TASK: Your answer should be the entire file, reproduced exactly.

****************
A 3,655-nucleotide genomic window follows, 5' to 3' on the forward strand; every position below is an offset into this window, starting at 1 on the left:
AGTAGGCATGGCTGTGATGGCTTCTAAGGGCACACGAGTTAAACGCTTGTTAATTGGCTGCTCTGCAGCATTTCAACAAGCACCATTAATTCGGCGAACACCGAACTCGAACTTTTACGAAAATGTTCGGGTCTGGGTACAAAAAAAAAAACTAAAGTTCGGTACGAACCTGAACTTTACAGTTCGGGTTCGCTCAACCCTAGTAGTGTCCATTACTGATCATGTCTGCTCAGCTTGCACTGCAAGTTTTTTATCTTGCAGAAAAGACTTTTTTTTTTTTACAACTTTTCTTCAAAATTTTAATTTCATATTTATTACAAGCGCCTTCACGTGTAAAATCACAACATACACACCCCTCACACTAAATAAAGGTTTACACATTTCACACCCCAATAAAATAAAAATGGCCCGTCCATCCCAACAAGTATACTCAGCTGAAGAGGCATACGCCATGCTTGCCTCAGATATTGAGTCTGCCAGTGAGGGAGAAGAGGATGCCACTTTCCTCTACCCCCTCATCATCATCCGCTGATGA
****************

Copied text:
A 3,655-nucleotide genomic window follows, 5' to 3' on the forward strand; every position below is an offset into this window, starting at 1 on the left:
AGTAGGCATGGCTGTGATGGCTTCTAAGGGCACACGAGTTAAACGCTTGTTAATTGGCTGCTCTGCAGCATTTCAACAAGCACCATTAATTCGGCGAACACCGAACTCGAACTTTTACGAAAATGTTCGGGTCTGGGTACAAAAAAAAAAACTAAAGTTCGGTACGAACCTGAACTTTACAGTTCGGGTTCGCTCAACCCTAGTAGTGTCCATTACTGATCATGTCTGCTCAGCTTGCACTGCAAGTTTTTTATCTTGCAGAAAAGACTTTTTTTTTTTTACAACTTTTCTTCAAAATTTTAATTTCATATTTATTACAAGCGCCTTCACGTGTAAAATCACAACATACACACCCCTCACACTAAATAAAGGTTTACACATTTCACACCCCAATAAAATAAAAATGGCCCGTCCATCCCAACAAGTATACTCAGCTGAAGAGGCATACGCCATGCTTGCCTCAGATATTGAGTCTGCCAGTGAGGGAGAAGAGGATGCCACTTTCCTCTACCCCCTCATCATCATCCGCTGATGA